Are my press releases a waste of time or effective communication?
Click – there it goes! The press release has gone out to the world with the click of a button. It is now soaring ahead into the depths of the internet and into the e-mails of journalists, bloggers, and other interest group representatives. But what happens now?
In an ideal situation your headline has been titled so successfully that the recipients cannot bear to not open the mail. Content rocks, too, and it is forwarded in the hoped way: reporters write a story for a publication or deliver the news to the radio or television. Bloggers address the subject of the press release in their next post. And everyone shares the press release at least on Twitter and Facebook. Great success!
Or will your press release head straight to the electronic trash folder? No one opens the message they’ve received, read its content, and they certainly don’t share it. Perhaps the time spent on making the press release has been wasted.
By measuring impact you can be certain
A press releases impact can be measured in quality as well as quantity:
Amount – How extensively has the press release spread?
- Number of stories
- Media distribution
- Reached audience
Quality – What was the press release publicity like?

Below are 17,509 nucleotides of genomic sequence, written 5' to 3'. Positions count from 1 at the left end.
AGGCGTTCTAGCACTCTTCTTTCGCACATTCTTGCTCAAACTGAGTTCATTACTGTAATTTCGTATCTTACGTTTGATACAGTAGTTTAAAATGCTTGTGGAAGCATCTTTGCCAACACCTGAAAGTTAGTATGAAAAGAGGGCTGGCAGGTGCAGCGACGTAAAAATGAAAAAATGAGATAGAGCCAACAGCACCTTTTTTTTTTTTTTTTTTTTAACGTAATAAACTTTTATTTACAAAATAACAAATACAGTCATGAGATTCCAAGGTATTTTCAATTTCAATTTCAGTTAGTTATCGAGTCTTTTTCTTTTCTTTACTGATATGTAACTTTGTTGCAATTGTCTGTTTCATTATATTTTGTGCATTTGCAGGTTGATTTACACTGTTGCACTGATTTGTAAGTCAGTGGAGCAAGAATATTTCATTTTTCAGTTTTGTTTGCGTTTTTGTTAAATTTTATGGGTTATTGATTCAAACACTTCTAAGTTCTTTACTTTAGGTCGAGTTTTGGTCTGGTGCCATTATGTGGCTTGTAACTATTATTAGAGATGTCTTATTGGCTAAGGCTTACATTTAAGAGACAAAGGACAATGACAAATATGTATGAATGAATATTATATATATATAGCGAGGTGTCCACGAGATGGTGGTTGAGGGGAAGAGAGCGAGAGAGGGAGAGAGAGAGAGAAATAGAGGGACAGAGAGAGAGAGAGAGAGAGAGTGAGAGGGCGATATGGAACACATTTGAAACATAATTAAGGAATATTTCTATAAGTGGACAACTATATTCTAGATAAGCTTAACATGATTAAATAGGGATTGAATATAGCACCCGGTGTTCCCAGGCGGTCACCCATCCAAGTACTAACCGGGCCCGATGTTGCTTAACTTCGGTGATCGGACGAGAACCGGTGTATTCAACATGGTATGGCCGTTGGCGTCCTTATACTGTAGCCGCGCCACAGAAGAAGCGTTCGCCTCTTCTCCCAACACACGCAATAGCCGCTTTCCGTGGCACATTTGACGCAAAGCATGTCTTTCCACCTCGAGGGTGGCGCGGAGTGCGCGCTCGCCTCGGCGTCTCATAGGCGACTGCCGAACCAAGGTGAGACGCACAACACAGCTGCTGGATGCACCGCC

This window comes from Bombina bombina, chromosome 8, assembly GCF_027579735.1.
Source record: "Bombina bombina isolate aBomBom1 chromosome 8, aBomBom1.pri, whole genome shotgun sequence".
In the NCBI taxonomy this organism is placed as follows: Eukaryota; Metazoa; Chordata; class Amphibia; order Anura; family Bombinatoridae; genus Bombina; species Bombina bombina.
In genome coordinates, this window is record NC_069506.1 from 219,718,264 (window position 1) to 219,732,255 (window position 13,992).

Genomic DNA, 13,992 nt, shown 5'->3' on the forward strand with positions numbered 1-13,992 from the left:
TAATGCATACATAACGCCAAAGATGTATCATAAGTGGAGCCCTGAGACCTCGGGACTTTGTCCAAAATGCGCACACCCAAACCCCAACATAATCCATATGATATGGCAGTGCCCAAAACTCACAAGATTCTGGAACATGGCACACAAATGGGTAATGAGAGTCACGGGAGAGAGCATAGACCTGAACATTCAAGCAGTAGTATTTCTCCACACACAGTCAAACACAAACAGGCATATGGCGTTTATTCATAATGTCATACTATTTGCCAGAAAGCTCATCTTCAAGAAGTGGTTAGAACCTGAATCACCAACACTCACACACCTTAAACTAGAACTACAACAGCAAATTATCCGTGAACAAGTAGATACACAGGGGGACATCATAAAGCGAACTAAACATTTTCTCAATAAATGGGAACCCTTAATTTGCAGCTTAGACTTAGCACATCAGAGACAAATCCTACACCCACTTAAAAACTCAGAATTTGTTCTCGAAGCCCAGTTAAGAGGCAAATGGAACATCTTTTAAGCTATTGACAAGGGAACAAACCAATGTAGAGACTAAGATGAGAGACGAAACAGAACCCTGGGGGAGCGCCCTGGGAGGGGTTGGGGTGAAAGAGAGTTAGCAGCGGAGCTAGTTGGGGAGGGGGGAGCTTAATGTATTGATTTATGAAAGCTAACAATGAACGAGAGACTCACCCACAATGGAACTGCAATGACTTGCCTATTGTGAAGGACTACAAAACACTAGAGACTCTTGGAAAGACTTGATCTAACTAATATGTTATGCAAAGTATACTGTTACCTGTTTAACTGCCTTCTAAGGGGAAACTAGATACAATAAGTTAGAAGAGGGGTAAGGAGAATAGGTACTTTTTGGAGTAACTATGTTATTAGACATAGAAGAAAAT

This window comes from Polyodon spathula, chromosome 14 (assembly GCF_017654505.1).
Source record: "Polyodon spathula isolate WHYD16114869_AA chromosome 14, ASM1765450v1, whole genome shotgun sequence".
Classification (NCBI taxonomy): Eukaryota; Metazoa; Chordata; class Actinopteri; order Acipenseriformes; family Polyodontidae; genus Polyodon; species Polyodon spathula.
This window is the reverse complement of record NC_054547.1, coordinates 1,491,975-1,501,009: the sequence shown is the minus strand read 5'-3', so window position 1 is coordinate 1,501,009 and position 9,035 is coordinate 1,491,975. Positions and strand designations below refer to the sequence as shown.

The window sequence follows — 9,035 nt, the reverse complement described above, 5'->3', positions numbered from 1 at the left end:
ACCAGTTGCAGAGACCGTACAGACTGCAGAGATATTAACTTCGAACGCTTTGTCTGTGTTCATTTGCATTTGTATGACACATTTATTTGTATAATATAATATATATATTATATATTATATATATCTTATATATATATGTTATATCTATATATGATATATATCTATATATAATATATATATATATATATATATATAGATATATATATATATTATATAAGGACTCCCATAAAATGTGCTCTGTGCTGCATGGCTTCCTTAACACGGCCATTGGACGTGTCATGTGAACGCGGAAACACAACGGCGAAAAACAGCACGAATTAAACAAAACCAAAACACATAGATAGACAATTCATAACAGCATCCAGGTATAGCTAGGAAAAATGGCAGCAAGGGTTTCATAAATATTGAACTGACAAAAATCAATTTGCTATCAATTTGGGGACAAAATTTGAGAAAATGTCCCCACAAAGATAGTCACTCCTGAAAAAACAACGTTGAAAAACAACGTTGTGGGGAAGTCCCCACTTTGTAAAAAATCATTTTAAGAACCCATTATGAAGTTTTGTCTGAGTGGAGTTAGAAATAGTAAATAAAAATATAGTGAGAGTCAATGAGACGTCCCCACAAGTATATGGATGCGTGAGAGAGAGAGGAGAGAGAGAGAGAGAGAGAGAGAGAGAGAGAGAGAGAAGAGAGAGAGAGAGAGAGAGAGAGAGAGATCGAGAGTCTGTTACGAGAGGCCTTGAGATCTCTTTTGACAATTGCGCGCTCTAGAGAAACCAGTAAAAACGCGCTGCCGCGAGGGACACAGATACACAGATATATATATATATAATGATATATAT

- Tone of publicity
- Attention value of publicity
Comparison is also an important aspect: How has this press release fared in comparison to other press releases? How has our press release fared, when compared with competitors’ press releases? What is the publicity based on press releases like in relation to our other publicity?
Why would I want to be sure of its impact?
Everyone wants to do work with a meaning. It is rewarding to be able to prove to oneself and others that the work done has made an impact and that it helped to reach the hoped result. So if you previously haven’t considered the importance of the impact your press releases have, it is about time you do so.
By monitoring the spread of press releases and measuring their impact, you can set new goals for yourself and actually measure how well they are achieved. You can improve your own actions and make long-term plans. You can authenticate the meaning of your communications work.
by Sanelma Helkearo
Marketing & Communications